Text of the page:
Jess Row is the author of two collections of short stories, The Train to Lo Wu and Nobody Ever Gets Lost, a novel, Your Face in Mine, and a collection of essays, White Flights: Race, Fiction, and the American Imagination.
His fiction has appeared in The New Yorker, The Atlantic, Tin House, Conjunctions, Ploughshares, Granta, n+1, and elsewhere, has been anthologized three times in The Best American Short Stories, and has won two Pushcart Prizes and a PEN/O. Henry Award.
Jess has received a Guggenheim fellowship, an NEA fellowship in fiction, a Whiting Writers Award, and a Whiting Creative Nonfiction Grant. In 2007, he was named a “Best Young American Novelist” by Granta. His nonfiction and criticism appear often in The New Yorker, The New Republic, The New York Times Book Review, Bookforum, Threepenny Review, and Boston Review, among other venues.
He directs the undergraduate creative writing program in the Department of English at NYU and is an ordained senior dharma teacher in the Kwan Um School of Zen. He lives in New York City and Plainfield, Vermont.
Hey Jess, great to have you here with us today. Let’s get right into it, can you take us through the creative process behind your 2019 book, White Flights?
White Flights grew out of a series of essays and reviews about race and fiction I’d written from about 2009-2013, in the years I was writing my novel Your Face in Mine. Sort of on a whim, I compiled them together and submitted them for the Graywolf Nonfiction Prize in the spring of 2014, and then Fiona Mccrae from Graywolf called me and said that while I hadn’t won the prize, she was still interested in the book.
It was the first time I’d ever written a book-length work of nonfiction, and I really didn’t know how to do it. I learned to approach it as a meditative process, where a question I posed grew and grew and required new levels of research and reading as it took on new layers. I didn’t expect that it would take nearly as long as it did. In my present nonfiction book I’m working on, On Being Short, the process is working out the same way. But this time I’m not surprised.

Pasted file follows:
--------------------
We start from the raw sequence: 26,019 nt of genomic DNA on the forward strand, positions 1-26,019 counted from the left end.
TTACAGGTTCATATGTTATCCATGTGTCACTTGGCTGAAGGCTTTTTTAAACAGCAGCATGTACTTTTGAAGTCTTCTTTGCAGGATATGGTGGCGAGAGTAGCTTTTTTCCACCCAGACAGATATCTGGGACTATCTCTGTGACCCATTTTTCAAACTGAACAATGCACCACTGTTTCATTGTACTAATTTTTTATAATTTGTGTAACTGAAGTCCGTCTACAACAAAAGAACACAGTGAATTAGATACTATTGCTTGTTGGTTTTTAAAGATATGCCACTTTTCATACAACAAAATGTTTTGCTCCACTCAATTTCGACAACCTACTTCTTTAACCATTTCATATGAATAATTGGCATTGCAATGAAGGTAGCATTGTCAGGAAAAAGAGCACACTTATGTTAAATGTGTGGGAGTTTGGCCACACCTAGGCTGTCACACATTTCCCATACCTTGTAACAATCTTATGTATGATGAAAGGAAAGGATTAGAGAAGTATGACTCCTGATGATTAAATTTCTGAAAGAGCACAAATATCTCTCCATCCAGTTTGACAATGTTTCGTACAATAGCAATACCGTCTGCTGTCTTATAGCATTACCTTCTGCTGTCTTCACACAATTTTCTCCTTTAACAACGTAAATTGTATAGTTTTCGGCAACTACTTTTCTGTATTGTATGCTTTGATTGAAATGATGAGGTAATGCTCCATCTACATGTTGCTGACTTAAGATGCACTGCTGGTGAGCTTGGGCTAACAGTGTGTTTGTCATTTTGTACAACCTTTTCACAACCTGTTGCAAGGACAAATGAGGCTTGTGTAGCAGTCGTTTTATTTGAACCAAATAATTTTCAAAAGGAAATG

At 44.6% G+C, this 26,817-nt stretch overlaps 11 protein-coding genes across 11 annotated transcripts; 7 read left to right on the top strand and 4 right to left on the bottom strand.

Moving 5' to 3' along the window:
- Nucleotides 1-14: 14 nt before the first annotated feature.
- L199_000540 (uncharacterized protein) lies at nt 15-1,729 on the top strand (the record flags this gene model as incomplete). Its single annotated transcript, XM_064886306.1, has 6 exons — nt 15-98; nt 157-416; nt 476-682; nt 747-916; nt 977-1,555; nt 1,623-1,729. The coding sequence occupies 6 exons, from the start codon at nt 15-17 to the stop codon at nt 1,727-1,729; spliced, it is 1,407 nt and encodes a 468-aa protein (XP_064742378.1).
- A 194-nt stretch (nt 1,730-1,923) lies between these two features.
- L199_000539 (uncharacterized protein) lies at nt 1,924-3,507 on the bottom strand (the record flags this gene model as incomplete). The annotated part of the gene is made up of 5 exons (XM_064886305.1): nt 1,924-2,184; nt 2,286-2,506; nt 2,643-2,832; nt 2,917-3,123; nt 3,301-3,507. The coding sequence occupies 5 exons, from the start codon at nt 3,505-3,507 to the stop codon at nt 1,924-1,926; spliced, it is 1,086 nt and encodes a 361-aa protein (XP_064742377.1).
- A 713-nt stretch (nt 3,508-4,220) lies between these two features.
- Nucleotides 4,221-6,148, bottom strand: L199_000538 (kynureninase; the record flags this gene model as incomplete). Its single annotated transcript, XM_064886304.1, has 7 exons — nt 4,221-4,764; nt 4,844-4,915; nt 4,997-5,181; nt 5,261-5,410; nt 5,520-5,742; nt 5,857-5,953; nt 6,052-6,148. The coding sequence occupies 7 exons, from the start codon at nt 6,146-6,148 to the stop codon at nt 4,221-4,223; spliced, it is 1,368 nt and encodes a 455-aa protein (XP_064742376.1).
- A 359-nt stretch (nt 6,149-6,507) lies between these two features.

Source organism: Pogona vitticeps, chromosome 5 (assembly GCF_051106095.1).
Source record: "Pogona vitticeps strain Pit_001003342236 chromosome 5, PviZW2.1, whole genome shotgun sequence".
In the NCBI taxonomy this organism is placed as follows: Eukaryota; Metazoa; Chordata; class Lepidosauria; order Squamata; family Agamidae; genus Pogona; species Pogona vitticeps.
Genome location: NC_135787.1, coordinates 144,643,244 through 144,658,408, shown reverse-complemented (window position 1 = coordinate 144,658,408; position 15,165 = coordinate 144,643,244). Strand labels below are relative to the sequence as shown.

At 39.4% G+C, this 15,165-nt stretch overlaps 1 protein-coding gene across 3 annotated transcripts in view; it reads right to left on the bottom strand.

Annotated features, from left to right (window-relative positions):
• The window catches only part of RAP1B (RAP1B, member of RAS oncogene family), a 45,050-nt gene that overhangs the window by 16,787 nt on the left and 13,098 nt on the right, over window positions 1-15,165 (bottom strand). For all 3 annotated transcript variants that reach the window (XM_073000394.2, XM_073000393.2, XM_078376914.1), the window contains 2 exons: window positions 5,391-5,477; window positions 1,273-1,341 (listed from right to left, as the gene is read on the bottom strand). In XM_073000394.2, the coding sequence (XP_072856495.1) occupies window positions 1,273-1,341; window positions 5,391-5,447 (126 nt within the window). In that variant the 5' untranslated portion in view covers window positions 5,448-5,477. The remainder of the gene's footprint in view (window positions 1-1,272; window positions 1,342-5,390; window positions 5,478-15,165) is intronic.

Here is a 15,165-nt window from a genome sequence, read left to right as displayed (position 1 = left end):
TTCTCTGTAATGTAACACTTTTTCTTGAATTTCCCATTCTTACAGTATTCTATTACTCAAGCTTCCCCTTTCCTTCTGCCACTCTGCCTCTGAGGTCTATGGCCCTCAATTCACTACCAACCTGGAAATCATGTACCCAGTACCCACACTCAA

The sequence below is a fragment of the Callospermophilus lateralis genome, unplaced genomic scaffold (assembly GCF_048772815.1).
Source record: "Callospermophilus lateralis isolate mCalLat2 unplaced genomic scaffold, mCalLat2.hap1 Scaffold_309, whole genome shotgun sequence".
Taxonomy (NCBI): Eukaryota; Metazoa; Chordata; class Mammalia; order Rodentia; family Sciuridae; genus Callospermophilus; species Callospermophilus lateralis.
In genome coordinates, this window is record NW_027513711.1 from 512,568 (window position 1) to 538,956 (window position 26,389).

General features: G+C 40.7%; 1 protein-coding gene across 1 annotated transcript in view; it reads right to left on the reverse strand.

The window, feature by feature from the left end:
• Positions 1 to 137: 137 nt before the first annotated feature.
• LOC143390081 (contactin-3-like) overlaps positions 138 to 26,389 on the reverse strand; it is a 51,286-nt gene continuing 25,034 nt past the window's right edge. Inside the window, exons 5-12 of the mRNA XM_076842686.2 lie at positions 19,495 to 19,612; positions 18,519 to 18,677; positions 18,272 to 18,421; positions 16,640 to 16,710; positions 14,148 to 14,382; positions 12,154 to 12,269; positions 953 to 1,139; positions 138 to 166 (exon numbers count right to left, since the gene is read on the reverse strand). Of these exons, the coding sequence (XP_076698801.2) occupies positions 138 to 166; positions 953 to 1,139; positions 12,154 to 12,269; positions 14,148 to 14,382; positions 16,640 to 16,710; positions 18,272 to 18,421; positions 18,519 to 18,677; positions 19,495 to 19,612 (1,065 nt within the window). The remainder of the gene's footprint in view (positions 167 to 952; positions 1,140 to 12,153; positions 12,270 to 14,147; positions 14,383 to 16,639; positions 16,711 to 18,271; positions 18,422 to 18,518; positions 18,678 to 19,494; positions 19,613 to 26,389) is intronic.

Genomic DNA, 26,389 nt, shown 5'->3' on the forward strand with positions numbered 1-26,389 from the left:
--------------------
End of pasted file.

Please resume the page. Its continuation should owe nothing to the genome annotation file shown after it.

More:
In addition to writing, you also direct the undergraduate creative writing program in the Department of English at NYU. Does this role impact on your own writing in other ways besides time? For instance, does teaching fuel or inspire your own work?
I’ve been a teacher of creative writing (mostly to undergrads, but plenty of graduate students too) for nearly 25 years, basically since I graduated college myself. Like every writer who’s also a full time teacher, I have a complex relationship with teaching. In one sense, it’s a huge investment of time and energy that doesn’t go to your own work. But it’s also a way of forming deep communities, deep bonds, with people who are trying to learn how to be artists.
And, of course, it’s how I support myself and my family. Most of the time, I’m able to fully embrace teaching and love it. The other aspect of teaching, though, is that it’s not just what you do with students in the classroom; it means belonging to an institution that has its own protocols and hierarchies and also makes huge demands on your time. That’s the most difficult part—not teaching per se, but being an academic, which means (to be honest) contending with problematic, dysfunctional institutions that are permanently in crisis.